A dear friend recently asked me if I had ever written an article about the amazing things moms do for their children. There was a reason she asked this, of course, and it got me to thinking about the some of the trials and tribulations both moms and dads endure.
When our son was little, he developed a passion for an arcade game in the mall in Piqua. It was the Teenage Mutant Ninja Turtles and it cost about fifty cents to play a round. Our son, however, was not content with one round. He was adamant that he would continue playing until he finished all the possible courses of the game.
The good news is that he was good. The bad news is that it cost another two quarters every three minutes and the rounds seemed to go on forever. They didn’t really go on forever, just about 10 dollars’ worth of quarters. It took about an hour, which, when watching someone else play a video game, is forever.
But his dad, being a good dad, saved quarters and when he accumulated about $10 of them, they would happily go to the arcade. Matt would feed the quarters and watch his son play — and win — to the bitter end.
I recalled years later, when our son was on the track team. I would take a couple hours of personal leave from work to drive to outer-Mongolia to a stadium to watch him run a 50-yard dash. There were no programs or schedules, so I would make a cushion out of my sweater or blazer, perch for six hours on a hard metal bleacher, and eat concession stand food. Finally, typically very near the end of the six hours, our son would run in his race. It lasted less than 10 seconds. Then, I’d drive to his high school and wait for the bus.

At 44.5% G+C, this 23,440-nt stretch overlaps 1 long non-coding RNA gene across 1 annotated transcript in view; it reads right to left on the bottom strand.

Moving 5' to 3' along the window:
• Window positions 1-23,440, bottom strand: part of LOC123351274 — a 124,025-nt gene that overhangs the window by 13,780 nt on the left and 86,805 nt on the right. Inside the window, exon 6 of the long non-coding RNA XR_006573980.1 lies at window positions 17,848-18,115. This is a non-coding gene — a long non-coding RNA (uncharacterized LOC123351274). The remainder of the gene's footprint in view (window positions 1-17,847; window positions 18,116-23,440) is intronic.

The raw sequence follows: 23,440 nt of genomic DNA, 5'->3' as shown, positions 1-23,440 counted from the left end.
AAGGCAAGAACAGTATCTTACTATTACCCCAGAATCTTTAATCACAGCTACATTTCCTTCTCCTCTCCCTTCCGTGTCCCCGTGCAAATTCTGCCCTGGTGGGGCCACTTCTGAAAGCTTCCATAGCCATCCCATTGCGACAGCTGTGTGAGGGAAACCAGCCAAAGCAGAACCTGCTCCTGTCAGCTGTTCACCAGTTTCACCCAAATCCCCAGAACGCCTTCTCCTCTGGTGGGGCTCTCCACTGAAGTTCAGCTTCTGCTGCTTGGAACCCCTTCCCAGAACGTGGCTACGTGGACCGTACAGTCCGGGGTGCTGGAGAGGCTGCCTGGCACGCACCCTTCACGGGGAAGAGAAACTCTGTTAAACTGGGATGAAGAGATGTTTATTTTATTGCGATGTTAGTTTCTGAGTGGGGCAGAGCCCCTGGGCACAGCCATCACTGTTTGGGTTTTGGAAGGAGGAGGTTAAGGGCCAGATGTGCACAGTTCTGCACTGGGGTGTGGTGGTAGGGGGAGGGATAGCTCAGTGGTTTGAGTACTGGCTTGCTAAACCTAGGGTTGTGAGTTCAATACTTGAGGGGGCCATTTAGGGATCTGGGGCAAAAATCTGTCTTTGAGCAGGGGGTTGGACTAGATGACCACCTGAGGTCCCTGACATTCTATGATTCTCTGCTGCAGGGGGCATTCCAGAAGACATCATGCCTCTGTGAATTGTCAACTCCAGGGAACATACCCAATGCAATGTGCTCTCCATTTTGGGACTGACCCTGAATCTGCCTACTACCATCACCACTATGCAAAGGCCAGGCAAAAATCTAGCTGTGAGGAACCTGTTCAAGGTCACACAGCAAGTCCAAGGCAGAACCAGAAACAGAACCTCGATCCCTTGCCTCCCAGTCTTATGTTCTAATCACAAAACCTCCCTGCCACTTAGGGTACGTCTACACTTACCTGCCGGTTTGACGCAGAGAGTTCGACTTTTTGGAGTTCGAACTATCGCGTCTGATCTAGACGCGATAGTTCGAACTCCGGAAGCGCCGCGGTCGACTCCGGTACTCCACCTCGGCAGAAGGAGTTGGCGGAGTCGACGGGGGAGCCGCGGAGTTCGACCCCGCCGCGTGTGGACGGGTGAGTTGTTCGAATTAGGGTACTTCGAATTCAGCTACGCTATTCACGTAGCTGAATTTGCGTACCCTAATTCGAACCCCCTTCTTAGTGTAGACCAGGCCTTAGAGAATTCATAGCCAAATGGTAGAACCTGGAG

It was long and often boring day, no question, but I did it all season long. I was actually happy went he decided to bowl the following year. At least those events are inside!
To my friend’s question, she recently went to Columbus to watch her 30-year-old daughter run a half marathon. Her son-in-law was also running, but only a 5K. It was one of those weekends when the temperatures were sub-zero and the wind chill was even more frigid. One has to question why we think half-marathons (or indeed, any outdoor running) are a good idea in Ohio in winter, but perhaps that’s just me. At any rate, my friend stood outside in the arctic air, cheering her daughter and son-in-law across their respective finish lines.
I guess the truth is that parenting is a life-long job, and one which requires a few inconveniences. Those endless Monopoly games, watching packs of small children chase a ball around a soccer field all afternoon, scary mornings teaching them to parallel park…these and so many more are part and parcel of the wonderful position of “mom” (or “dad”).
What was your biggest challenge? Email me at firstname.lastname@example.org.
Sue is a retired public servant who volunteers at the Hospice store (For All Seasons) in Troy and teaches part-time at Urbana University. She keeps busy taking care of husband, house, and pets. She and her husband have an adult son who lives in Troy.